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I've seen Euclid's proof of infinitely many primes, what are other approaches to proving there are infinitely many primes?

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  • $\begingroup$ I googled "infinitely many primes" and found this $\endgroup$
    – user88595
    Jun 13, 2014 at 22:04
  • $\begingroup$ @BalarkaSen Is that a product over primes? How did the summation turn into that? $\endgroup$
    – user45572
    Jun 13, 2014 at 22:08
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    $\begingroup$ $$\sum_{n=1}^\infty \frac1n = \prod_p \left ( 1 - \frac1p \right )^{-1}$$ The harmonic series diverges. $$\sum_{n=1}^\infty \frac1{n^2} = \pi^2/6 = \prod_p \left ( 1 - \frac1{p^2} \right)^{-1}$$ $\pi^2$ is irrational. Plus, if you forgive me the cheek $$\sum_{n=1}^\infty \frac{1}{n^3} = \prod_p \left ( 1 - \frac1{p^3}\right)^{-1}$$ $\zeta(3)$ is irrational too. $\endgroup$ Jun 13, 2014 at 22:09
  • $\begingroup$ @user45572 See Euler product $\endgroup$ Jun 13, 2014 at 22:09
  • $\begingroup$ @BalarkaSen I know pi is irrational, why does that imply you can write it as a product over primes? $\endgroup$
    – user45572
    Jun 13, 2014 at 22:10

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Here's another proof.I thought of it a while ago, and posted it as an answer to a mathoverflow question, but I don't imagine I was the first to think of it. The idea is not to rely on the fact that $\pi$ is irrational. Let $\mathcal{P}$ denote the set of primes. We have $\sum_{n=1}^{\infty} \frac{1}{n^{2}} = \frac{\pi^{2}}{6}$ and $\sum_{n=1}^{\infty} \frac{1}{n^{4}} = \frac{\pi^{4}}{90}.$ The first equation yields, $\prod_{p \in \mathcal{P}}\frac{p^{2}}{p^{2}-1} = \frac{\pi^{2}}{6}$ and the second leads to $\prod_{p \in \mathcal{P}}\frac{p^{4}}{p^{4}-1} = \frac{\pi^{4}}{90}.$ If we square the first of the last two equations and divide by the second, we obtain $\prod_{p \in \mathcal{P}}\frac{p^{2}+1}{p^{2}-1} = \frac{5}{2}.$ If $\mathcal{P}$ was finite, the left hand expression would be a rational number whose numerator was not divisible by $3$, but whose denominator was divisible by $3$ (because $p^{2}+1 \equiv 2$ (mod $3$) for every prime other than $3$, and $p^{2}-1$ is divisible by $3$ for every prime other than $3$). However, no such rational number could be equal to $\frac{5}{2},$ a contradiction.

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  • $\begingroup$ (+1)This is one fun proof! Interestingly, irrationality of $\pi$ gives much stronger result than infinitude of primes $$\frac{\pi}{4} = \sum_{n= 0}^\infty \frac{(-1)^n}{2n+1} = \prod_{p \equiv 1(4)} \frac{p}{p-1} \cdot \prod_{p \equiv 3(4)} \frac{p}{p+1}$$ Thus at least one of the class $1\pmod{4}$ or $3\pmod{4}$ contains infinitely many primes. $\endgroup$ Jun 17, 2014 at 9:52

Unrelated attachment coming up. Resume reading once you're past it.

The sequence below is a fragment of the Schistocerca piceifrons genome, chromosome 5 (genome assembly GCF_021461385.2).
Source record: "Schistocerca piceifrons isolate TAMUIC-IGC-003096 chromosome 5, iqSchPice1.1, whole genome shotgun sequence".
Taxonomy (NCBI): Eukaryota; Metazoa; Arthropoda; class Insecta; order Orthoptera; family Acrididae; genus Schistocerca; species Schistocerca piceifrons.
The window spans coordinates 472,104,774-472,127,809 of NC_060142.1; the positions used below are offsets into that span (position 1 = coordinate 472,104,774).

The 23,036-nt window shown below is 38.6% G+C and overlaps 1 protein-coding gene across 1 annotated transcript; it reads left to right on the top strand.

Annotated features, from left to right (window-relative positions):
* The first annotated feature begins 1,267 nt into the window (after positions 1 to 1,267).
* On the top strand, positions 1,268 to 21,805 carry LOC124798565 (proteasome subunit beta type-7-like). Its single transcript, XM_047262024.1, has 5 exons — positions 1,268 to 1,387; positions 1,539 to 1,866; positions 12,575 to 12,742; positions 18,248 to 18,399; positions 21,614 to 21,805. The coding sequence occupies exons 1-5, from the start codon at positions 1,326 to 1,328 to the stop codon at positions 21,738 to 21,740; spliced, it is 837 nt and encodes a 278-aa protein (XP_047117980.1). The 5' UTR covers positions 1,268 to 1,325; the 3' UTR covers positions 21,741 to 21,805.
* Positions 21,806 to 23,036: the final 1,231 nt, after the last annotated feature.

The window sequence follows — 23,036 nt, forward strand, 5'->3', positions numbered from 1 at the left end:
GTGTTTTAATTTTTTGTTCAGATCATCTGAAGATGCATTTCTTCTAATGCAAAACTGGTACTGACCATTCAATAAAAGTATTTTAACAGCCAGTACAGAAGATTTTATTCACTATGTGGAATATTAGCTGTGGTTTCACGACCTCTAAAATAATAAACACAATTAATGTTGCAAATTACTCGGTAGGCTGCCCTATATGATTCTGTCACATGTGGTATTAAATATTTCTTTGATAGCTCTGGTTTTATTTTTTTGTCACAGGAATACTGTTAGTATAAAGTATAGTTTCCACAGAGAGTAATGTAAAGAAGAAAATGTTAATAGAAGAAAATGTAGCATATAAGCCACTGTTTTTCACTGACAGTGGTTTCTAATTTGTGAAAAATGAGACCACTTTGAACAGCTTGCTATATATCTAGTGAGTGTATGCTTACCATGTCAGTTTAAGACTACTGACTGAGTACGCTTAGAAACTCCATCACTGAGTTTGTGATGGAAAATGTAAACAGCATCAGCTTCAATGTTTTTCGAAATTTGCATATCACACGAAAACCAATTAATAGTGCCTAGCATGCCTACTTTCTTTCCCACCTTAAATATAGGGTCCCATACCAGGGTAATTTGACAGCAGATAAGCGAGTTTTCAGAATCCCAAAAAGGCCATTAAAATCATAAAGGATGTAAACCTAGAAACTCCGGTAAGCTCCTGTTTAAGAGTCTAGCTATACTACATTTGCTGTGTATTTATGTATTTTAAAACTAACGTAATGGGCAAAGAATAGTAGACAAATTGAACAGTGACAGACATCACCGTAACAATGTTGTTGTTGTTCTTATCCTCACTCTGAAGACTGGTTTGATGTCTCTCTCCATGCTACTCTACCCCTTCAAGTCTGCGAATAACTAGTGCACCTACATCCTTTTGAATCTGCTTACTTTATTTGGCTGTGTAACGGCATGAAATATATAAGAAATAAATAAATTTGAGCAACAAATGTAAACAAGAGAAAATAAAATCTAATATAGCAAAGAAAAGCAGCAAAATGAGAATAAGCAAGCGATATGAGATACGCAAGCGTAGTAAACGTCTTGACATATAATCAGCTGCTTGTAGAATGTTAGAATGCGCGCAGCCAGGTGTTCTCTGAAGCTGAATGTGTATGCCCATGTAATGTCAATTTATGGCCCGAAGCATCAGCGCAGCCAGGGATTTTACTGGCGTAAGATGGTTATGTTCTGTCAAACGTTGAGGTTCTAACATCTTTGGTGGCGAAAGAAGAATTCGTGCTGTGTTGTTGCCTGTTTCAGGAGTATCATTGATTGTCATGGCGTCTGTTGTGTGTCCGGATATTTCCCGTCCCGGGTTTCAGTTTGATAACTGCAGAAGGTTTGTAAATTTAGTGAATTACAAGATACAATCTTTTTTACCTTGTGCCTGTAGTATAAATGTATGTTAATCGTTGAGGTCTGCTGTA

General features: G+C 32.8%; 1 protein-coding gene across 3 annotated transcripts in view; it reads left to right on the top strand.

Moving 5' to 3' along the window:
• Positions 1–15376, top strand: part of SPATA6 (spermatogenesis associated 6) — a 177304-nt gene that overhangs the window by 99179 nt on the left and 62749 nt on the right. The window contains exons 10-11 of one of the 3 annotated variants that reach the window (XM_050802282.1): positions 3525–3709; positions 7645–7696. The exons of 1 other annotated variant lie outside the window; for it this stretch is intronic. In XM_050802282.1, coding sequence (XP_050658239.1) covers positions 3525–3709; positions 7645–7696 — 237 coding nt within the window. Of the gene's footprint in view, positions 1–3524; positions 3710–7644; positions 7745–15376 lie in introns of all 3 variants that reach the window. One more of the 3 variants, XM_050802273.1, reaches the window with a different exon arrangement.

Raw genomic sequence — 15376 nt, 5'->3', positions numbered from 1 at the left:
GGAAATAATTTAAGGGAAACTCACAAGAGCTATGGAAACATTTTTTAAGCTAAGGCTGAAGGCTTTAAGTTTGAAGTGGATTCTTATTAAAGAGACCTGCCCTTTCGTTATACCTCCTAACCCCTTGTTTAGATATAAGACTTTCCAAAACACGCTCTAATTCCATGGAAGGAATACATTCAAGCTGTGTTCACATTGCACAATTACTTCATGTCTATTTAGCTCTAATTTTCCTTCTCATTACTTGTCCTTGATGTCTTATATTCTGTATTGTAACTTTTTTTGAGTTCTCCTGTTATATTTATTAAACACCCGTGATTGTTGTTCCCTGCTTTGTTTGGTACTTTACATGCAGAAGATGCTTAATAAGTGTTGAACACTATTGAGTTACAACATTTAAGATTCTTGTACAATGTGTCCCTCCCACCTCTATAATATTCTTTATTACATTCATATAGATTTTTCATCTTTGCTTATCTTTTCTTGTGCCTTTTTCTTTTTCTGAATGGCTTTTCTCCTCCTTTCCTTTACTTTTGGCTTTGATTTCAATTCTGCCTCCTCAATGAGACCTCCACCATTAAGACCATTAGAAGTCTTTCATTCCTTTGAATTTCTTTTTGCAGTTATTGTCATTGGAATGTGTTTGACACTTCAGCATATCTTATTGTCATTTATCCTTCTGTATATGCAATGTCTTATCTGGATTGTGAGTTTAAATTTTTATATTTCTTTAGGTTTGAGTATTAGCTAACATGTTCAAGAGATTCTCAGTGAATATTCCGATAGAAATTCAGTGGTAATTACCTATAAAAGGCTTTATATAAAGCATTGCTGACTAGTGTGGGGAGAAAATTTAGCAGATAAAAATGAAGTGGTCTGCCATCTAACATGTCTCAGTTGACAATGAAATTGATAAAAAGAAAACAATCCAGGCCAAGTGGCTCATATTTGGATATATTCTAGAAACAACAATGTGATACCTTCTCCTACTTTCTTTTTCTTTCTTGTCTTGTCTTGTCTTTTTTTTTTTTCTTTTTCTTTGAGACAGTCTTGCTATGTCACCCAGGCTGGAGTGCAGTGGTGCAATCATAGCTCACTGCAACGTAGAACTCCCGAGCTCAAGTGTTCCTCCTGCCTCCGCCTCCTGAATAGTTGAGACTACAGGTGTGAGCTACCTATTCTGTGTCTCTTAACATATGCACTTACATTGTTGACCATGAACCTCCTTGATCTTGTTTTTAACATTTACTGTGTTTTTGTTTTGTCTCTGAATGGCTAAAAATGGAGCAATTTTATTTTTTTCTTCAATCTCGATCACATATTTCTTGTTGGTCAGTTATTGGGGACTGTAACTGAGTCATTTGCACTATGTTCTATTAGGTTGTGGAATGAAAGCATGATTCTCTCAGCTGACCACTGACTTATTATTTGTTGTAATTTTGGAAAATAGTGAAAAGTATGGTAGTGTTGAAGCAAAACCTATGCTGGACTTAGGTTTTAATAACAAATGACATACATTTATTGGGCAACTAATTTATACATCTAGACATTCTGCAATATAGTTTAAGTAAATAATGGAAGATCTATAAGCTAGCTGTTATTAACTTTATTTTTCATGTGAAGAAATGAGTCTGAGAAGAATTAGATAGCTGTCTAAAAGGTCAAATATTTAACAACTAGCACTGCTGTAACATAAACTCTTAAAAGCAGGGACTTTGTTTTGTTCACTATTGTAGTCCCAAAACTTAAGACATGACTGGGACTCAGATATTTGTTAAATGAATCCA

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$$\prod_k \frac 1 {1-p_k^{-2}}=\sum_n n^{-2}=\zeta(2)=\frac {\pi^2}6,$$ and $\pi^2$ is irrational (from my favorite math resource) so we need infinitely many primes...

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The prime harmonic series $\frac 1 2 + \frac 1 3 + \frac 1 5 + \ldots$ diverges.

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  • $\begingroup$ Isn't the fact that it diverges dependent on there being infinitely many primes in the first place? How else could the discussion of divergence even occur otherwise? $\endgroup$
    – Axoren
    Jan 10, 2017 at 3:12
  • $\begingroup$ @Axoren: This is done formally by considering the sum of the reciprocals of all primes less than n for each n. These sums define a sequence (which would eventually be constant if there were finitely many primes), and you can show that the n-th sum is bounded below by $\log\log n - (\text{constant})$ where the constant is independent of n. Hence these sums tend to infinity (and, by definition, the corresponding series diverges). $\endgroup$
    – Dan
    Jan 10, 2017 at 4:11
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Here is one of my favorites: $f(n) = 2^{2^{n}}+2^{2^{n-1}}+1, n \in \mathbb{N}$ has $n$ different prime factors. Prove by induction.

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    $\begingroup$ I think $2^{2^{n}}-1$ has the same property ( ie, at least $n$ different prime factors). $\endgroup$ Jun 13, 2014 at 23:02
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There is a topological proof: http://en.wikipedia.org/wiki/Furstenberg%27s_proof_of_the_infinitude_of_primes

Apart from that there are almost infinitely many proofs..

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  • $\begingroup$ Could you explain the topological proof? I find the Wiki article difficult to parse... $\endgroup$
    – user45572
    Jun 13, 2014 at 22:06
  • $\begingroup$ @user45572 Explanation: Declare each arithmetic sequence to be "closed", and extend this terminology to finite unions. Verify that the complement of a finite set is not closed. Verify that the complement of $\{\pm 1\}$ is the union of arithmetic sequences whose ratios are exactly the prime numbers (by prime factorization). Since it's cofinite, this must be an infinite union, QED. $\endgroup$
    – Ryan Reich
    Jun 13, 2014 at 22:18
  • $\begingroup$ Note that it's not really a topological proof at all. $\endgroup$
    – Ryan Reich
    Jun 13, 2014 at 22:23
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I like Dirichlet's theorem on primes in arithmetic progressions. Shows not only infinitely many primes, but infinitely many primes in each (nontrivial) residue class in any modulus. Proof relies on analytic properties of Dirichlet series.

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